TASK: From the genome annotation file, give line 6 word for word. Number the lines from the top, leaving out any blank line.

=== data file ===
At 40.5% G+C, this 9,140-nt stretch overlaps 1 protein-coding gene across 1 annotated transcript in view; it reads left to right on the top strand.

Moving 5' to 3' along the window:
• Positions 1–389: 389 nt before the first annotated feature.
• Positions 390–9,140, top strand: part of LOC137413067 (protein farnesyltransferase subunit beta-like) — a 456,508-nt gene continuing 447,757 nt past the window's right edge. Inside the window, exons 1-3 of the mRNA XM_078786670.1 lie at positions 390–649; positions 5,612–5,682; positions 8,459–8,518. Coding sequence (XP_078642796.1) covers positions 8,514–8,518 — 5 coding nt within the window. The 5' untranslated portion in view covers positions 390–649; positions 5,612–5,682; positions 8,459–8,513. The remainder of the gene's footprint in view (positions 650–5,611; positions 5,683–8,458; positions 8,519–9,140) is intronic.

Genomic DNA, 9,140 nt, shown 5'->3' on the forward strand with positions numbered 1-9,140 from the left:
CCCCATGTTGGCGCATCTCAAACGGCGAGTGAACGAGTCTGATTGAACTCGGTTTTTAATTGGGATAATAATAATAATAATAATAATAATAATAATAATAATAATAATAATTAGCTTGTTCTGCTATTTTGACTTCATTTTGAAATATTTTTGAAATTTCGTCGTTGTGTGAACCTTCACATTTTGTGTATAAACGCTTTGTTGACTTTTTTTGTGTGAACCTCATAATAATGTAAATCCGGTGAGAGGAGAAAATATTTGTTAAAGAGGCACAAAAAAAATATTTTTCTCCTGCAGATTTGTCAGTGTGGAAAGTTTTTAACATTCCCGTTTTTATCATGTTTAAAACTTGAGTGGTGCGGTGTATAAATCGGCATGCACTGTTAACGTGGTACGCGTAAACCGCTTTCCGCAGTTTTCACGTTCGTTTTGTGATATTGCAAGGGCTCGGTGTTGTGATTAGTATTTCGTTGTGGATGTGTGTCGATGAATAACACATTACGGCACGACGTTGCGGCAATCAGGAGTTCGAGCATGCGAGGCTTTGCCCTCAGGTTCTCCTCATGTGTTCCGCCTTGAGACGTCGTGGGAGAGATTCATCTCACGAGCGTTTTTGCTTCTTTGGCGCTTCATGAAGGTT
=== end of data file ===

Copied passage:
CCCCATGTTGGCGCATCTCAAACGGCGAGTGAACGAGTCTGATTGAACTCGGTTTTTAATTGGGATAATAATAATAATAATAATAATAATAATAATAATAATAATAATAATTAGCTTGTTCTGCTATTTTGACTTCATTTTGAAATATTTTTGAAATTTCGTCGTTGTGTGAACCTTCACATTTTGTGTATAAACGCTTTGTTGACTTTTTTTGTGTGAACCTCATAATAATGTAAATCCGGTGAGAGGAGAAAATATTTGTTAAAGAGGCACAAAAAAAATATTTTTCTCCTGCAGATTTGTCAGTGTGGAAAGTTTTTAACATTCCCGTTTTTATCATGTTTAAAACTTGAGTGGTGCGGTGTATAAATCGGCATGCACTGTTAACGTGGTACGCGTAAACCGCTTTCCGCAGTTTTCACGTTCGTTTTGTGATATTGCAAGGGCTCGGTGTTGTGATTAGTATTTCGTTGTGGATGTGTGTCGATGAATAACACATTACGGCACGACGTTGCGGCAATCAGGAGTTCGAGCATGCGAGGCTTTGCCCTCAGGTTCTCCTCATGTGTTCCGCCTTGAGACGTCGTGGGAGAGATTCATCTCACGAGCGTTTTTGCTTCTTTGGCGCTTCATGAAGGTT